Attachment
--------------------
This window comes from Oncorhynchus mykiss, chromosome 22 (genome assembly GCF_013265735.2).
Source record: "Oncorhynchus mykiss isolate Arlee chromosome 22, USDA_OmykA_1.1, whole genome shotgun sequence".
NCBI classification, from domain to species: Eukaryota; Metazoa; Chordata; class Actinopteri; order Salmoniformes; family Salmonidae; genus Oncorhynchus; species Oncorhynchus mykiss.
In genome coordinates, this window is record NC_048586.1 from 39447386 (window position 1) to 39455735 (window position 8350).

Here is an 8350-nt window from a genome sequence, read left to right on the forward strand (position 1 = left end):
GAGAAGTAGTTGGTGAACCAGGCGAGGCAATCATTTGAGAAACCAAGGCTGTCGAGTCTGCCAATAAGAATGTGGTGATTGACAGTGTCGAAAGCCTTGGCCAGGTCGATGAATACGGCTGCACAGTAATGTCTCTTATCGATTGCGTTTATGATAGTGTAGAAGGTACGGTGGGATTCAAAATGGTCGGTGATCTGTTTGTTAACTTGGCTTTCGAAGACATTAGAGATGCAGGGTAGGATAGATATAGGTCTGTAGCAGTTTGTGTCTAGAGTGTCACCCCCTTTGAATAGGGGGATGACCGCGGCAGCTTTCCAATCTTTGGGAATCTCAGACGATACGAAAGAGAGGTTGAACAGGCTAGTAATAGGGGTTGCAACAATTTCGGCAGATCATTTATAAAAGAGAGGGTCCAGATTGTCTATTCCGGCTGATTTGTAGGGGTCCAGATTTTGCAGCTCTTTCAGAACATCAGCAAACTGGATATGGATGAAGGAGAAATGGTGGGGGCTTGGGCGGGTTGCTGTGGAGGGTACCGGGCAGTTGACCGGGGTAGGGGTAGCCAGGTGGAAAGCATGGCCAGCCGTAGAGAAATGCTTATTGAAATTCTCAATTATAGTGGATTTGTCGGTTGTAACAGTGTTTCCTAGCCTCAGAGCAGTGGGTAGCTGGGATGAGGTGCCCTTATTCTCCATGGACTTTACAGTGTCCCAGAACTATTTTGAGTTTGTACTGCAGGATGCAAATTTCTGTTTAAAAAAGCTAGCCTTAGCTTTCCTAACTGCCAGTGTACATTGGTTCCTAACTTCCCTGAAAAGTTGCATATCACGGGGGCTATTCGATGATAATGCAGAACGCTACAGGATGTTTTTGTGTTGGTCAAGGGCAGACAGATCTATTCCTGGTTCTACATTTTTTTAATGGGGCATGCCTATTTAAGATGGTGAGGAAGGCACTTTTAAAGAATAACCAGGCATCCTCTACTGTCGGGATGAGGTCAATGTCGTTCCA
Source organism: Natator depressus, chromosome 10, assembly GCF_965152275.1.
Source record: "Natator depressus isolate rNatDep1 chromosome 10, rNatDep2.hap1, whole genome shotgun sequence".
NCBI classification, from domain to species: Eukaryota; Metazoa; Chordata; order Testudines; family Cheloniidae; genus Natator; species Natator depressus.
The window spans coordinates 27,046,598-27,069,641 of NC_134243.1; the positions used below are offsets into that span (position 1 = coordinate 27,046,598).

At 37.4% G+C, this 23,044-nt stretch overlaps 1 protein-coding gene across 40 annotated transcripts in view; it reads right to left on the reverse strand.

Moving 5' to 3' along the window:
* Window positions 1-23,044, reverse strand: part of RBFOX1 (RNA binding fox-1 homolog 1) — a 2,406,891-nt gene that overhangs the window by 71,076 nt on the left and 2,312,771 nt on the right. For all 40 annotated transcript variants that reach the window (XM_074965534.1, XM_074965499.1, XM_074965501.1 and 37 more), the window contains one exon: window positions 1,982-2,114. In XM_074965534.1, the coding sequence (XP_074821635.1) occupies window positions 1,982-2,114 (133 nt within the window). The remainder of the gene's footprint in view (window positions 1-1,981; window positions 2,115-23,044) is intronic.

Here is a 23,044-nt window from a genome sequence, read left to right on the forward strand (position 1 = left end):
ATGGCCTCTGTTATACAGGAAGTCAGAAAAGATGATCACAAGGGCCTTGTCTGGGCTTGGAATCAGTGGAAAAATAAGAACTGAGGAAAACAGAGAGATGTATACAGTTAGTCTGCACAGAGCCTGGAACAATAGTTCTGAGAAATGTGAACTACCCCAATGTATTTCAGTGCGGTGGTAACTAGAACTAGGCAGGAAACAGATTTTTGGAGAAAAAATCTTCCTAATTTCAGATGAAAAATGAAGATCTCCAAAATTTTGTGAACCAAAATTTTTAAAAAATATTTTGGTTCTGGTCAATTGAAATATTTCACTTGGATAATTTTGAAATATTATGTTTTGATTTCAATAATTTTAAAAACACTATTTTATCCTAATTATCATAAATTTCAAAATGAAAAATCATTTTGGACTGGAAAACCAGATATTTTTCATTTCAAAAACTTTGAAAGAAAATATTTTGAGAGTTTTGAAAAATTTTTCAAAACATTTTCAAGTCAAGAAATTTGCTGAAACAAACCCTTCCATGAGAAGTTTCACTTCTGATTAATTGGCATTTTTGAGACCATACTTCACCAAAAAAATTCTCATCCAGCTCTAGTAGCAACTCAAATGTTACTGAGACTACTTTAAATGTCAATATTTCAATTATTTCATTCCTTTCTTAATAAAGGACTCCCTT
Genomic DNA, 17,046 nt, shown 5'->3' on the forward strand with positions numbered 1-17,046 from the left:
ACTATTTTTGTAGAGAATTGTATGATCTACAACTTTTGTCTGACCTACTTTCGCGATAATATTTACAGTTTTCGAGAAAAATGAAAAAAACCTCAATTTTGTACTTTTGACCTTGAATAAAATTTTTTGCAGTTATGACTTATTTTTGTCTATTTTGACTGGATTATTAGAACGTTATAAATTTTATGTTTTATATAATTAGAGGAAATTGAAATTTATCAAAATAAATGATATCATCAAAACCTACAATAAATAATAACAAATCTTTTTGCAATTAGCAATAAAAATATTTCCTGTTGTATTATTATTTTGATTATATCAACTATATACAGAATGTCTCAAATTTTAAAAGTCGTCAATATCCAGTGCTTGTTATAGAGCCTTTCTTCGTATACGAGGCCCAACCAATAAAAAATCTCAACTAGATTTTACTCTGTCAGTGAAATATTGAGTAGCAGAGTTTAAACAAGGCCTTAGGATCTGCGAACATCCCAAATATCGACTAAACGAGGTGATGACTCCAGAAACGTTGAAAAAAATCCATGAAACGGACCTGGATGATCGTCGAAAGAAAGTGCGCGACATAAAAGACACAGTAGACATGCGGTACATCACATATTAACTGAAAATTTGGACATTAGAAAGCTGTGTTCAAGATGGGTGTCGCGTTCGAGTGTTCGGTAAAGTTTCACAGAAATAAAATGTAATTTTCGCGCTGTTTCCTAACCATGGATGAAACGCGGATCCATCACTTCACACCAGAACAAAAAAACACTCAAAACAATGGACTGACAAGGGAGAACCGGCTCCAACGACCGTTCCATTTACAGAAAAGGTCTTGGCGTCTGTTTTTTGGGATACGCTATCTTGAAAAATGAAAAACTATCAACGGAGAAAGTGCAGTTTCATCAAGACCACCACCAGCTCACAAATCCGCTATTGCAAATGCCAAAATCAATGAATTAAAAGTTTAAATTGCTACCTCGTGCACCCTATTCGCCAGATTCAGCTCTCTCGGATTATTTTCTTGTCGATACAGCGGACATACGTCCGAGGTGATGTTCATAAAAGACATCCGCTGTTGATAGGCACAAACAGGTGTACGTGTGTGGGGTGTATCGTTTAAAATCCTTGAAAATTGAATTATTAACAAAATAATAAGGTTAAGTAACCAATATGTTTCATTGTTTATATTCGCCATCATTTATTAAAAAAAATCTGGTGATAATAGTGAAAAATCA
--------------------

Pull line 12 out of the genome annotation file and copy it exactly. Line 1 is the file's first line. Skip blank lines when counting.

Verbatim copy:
Moving 5' to 3' along the window: